Then Daniel added “and as for the Jews not needing to keep the ‘outer performances’, in Matthew 23:23 Jesus said to the Pharisees;

You tithe mint, dill and cumin, but you have neglected the more important matters of the law–justice, mercy and faithfulness. You should have practiced the latter, without neglecting the former.

Daniel continued, “Jesus actually upheld the Law as He always did, in this case saying they should have practiced justice, mercy and faithfulness which are the more important matters but not neglected to tithe mint, dill and cumin“.

Glancing at the time and noticing it was ten to 4,  I turned to Daniel and said “we need to get ready to go to services‘.

One of the Mormons was curious why we went on Saturday night.  I explained, we keep Saturday as Sabbath because we are Jews and added that there is no requirement for Gentile Christians to do so, and that the early Church met on the first day of the week after Jesus’ resurrection, and since most of the disciples were Jews, for them Sunday began Saturday night at sundown.

Daniel added “yeah even though Shabbat hasn’t ended yet, Saturday night makes more sense for us than Sunday because it is our day of rest.  We both work on Sunday.”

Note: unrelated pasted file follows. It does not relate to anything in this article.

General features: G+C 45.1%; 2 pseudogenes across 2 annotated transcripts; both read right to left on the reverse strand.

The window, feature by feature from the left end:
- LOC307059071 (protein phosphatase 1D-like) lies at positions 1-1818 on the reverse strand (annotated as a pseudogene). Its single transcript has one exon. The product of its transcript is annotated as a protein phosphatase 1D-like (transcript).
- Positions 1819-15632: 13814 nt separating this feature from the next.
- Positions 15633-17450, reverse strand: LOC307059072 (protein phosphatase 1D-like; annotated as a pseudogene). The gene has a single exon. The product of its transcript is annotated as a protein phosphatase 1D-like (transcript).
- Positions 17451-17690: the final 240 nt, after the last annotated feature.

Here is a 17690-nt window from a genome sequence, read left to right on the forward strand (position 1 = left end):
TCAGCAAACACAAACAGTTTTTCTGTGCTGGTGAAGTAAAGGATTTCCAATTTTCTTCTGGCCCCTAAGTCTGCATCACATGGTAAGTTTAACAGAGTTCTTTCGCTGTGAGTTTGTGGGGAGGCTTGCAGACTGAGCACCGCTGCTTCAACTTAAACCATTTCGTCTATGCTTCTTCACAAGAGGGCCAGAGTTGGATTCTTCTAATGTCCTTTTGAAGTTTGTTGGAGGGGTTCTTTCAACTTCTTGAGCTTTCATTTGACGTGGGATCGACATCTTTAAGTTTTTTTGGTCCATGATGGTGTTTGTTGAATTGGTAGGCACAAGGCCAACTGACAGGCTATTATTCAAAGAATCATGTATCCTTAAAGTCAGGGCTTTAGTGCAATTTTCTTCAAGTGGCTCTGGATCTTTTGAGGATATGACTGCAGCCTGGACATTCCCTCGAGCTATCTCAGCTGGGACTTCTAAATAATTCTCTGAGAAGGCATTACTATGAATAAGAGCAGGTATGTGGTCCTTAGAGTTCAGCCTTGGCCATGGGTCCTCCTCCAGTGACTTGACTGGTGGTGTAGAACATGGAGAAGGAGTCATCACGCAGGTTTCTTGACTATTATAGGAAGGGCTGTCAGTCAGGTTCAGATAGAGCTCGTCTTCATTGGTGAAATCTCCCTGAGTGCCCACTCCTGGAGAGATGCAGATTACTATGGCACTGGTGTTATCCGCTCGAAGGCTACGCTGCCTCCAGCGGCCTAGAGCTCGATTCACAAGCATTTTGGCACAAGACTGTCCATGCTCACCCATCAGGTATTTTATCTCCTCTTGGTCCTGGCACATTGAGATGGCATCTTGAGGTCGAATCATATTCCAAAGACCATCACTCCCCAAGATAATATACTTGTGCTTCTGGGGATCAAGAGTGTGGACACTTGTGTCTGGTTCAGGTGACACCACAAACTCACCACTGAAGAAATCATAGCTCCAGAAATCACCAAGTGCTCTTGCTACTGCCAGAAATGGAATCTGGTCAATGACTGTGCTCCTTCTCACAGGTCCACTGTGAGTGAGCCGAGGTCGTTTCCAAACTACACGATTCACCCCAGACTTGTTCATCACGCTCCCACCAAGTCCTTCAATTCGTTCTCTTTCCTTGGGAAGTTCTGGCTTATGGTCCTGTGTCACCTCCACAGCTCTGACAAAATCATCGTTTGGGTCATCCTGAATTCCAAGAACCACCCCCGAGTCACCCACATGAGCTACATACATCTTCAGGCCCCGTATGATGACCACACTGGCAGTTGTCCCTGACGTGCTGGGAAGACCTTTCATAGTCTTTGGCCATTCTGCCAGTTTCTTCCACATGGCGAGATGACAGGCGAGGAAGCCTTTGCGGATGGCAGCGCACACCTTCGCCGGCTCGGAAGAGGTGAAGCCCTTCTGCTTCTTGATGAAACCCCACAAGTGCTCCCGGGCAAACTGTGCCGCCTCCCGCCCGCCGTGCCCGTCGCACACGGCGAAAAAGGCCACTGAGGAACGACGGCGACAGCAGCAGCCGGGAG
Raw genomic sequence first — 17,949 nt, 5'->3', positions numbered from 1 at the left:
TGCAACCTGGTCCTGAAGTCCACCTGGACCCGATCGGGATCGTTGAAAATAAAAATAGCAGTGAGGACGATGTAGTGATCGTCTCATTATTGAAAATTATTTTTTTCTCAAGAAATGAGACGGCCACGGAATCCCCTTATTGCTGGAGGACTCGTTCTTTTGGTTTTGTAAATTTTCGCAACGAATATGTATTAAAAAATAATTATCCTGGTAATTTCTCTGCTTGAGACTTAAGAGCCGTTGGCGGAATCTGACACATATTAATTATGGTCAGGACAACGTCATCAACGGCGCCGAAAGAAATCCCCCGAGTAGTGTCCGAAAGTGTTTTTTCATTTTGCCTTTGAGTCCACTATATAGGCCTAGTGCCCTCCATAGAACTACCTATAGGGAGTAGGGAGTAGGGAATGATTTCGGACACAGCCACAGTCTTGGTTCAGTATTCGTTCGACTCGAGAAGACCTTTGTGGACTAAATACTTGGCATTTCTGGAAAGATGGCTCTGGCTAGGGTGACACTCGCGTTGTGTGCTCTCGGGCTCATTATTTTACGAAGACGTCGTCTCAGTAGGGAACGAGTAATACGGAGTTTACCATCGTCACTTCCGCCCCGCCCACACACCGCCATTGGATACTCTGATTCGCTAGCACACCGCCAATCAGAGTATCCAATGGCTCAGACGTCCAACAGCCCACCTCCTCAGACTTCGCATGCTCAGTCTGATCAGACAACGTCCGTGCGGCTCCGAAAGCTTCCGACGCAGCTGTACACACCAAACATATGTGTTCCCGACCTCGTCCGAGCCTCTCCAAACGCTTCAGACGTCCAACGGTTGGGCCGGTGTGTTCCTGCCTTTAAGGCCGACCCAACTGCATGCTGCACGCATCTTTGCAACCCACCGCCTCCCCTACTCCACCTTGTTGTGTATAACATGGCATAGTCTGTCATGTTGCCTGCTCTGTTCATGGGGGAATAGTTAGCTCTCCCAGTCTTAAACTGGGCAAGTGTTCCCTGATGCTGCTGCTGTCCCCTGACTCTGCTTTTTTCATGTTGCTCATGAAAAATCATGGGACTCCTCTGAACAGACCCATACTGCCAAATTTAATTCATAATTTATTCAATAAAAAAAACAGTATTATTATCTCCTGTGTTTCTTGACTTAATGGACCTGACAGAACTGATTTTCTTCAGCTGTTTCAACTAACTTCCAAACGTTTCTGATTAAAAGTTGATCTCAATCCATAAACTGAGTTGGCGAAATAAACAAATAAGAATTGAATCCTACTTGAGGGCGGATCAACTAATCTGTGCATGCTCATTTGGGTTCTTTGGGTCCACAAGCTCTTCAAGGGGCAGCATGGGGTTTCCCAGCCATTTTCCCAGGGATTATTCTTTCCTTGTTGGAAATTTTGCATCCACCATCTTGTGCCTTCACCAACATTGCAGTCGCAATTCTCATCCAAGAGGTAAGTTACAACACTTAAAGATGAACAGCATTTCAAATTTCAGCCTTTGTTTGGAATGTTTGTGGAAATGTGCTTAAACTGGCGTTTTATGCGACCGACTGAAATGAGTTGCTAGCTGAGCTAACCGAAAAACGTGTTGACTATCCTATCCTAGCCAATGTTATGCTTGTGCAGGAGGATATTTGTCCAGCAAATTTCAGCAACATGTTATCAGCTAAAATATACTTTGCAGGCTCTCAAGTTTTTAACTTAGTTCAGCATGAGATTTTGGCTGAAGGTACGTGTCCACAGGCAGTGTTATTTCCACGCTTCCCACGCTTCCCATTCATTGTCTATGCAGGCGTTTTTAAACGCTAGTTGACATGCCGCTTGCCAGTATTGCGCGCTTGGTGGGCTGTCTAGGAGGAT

They asked if they could return next Saturday, and we said “sure“.  I suggested that they come a bit earlier, so we can have a time of study and not be rushed for getting to services.  “3 o’clock?” asked one of the Elders. “3 o’clock would be perfect“.

As we walked them to the door, one of them asked “How do you say goodbye in Hebrew?

Daniel replied “shalom, which means ‘hello or ‘goodbye’ “.  I added, “yes ‘shalom’ is hello when the tone goes up and the end and it means goodbye when the tone falls.”


Shalom! We’ll see you next week.”


What does Paul mean that he became ‘as a Jew to the Jews and to the Gentiles, a Gentile’




Paul said in 1 Corinthians 9 19-23 “To the Jews I became like a Jew, to win Jews” and “to those who are outside that law, like one outside the law“. Some say that he was setting a new precedent in terms of what foods he would eat so that he could be reach Gentiles. Is there another way that this passage can be understood?

[This article is based on exegesis of this passage by Dr. Mark Kinzer, adjunct professor of Jewish Studies at Fuller Theological Seminary.]

In 1 Corinthians 9, Paul writes;